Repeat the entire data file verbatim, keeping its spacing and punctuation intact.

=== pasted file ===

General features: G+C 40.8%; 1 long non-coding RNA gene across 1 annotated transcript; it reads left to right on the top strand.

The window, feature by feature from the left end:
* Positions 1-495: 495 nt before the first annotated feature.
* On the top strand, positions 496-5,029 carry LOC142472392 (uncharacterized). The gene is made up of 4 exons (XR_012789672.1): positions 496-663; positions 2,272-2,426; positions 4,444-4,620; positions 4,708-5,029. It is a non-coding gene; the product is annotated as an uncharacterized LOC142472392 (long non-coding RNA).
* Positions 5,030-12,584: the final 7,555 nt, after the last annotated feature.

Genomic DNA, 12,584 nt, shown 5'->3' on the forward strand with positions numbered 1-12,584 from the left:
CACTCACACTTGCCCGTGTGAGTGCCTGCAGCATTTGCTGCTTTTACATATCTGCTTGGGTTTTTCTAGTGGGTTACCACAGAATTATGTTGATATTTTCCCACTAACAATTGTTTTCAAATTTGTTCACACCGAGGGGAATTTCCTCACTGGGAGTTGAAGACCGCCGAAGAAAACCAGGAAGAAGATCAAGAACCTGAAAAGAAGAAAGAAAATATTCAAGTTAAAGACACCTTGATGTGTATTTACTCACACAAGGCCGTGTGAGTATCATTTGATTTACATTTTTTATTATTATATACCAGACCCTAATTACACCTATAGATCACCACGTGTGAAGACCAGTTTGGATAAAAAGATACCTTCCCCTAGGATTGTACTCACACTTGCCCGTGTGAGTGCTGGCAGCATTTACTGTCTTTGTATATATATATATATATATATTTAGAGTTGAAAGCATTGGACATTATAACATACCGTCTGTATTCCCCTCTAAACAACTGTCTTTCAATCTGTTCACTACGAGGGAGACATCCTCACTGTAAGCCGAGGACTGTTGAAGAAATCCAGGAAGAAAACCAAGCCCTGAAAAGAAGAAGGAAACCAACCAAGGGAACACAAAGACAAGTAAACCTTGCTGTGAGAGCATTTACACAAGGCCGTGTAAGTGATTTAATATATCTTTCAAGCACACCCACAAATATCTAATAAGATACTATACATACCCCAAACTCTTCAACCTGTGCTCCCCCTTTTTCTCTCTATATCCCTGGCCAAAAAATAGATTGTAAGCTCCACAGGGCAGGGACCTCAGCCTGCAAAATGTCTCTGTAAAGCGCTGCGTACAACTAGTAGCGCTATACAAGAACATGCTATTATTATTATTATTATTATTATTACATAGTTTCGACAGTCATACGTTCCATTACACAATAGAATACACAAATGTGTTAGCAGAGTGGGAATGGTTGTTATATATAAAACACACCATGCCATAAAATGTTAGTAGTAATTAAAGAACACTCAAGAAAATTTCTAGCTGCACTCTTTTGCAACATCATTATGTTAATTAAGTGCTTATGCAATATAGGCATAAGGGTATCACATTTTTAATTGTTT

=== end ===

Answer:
General features: G+C 40.8%; 1 long non-coding RNA gene across 1 annotated transcript; it reads left to right on the top strand.

The window, feature by feature from the left end:
* Positions 1-495: 495 nt before the first annotated feature.
* On the top strand, positions 496-5,029 carry LOC142472392 (uncharacterized). The gene is made up of 4 exons (XR_012789672.1): positions 496-663; positions 2,272-2,426; positions 4,444-4,620; positions 4,708-5,029. It is a non-coding gene; the product is annotated as an uncharacterized LOC142472392 (long non-coding RNA).
* Positions 5,030-12,584: the final 7,555 nt, after the last annotated feature.

Genomic DNA, 12,584 nt, shown 5'->3' on the forward strand with positions numbered 1-12,584 from the left:
CACTCACACTTGCCCGTGTGAGTGCCTGCAGCATTTGCTGCTTTTACATATCTGCTTGGGTTTTTCTAGTGGGTTACCACAGAATTATGTTGATATTTTCCCACTAACAATTGTTTTCAAATTTGTTCACACCGAGGGGAATTTCCTCACTGGGAGTTGAAGACCGCCGAAGAAAACCAGGAAGAAGATCAAGAACCTGAAAAGAAGAAAGAAAATATTCAAGTTAAAGACACCTTGATGTGTATTTACTCACACAAGGCCGTGTGAGTATCATTTGATTTACATTTTTTATTATTATATACCAGACCCTAATTACACCTATAGATCACCACGTGTGAAGACCAGTTTGGATAAAAAGATACCTTCCCCTAGGATTGTACTCACACTTGCCCGTGTGAGTGCTGGCAGCATTTACTGTCTTTGTATATATATATATATATATATTTAGAGTTGAAAGCATTGGACATTATAACATACCGTCTGTATTCCCCTCTAAACAACTGTCTTTCAATCTGTTCACTACGAGGGAGACATCCTCACTGTAAGCCGAGGACTGTTGAAGAAATCCAGGAAGAAAACCAAGCCCTGAAAAGAAGAAGGAAACCAACCAAGGGAACACAAAGACAAGTAAACCTTGCTGTGAGAGCATTTACACAAGGCCGTGTAAGTGATTTAATATATCTTTCAAGCACACCCACAAATATCTAATAAGATACTATACATACCCCAAACTCTTCAACCTGTGCTCCCCCTTTTTCTCTCTATATCCCTGGCCAAAAAATAGATTGTAAGCTCCACAGGGCAGGGACCTCAGCCTGCAAAATGTCTCTGTAAAGCGCTGCGTACAACTAGTAGCGCTATACAAGAACATGCTATTATTATTATTATTATTATTATTACATAGTTTCGACAGTCATACGTTCCATTACACAATAGAATACACAAATGTGTTAGCAGAGTGGGAATGGTTGTTATATATAAAACACACCATGCCATAAAATGTTAGTAGTAATTAAAGAACACTCAAGAAAATTTCTAGCTGCACTCTTTTGCAACATCATTATGTTAATTAAGTGCTTATGCAATATAGGCATAAGGGTATCACATTTTTAATTGTTT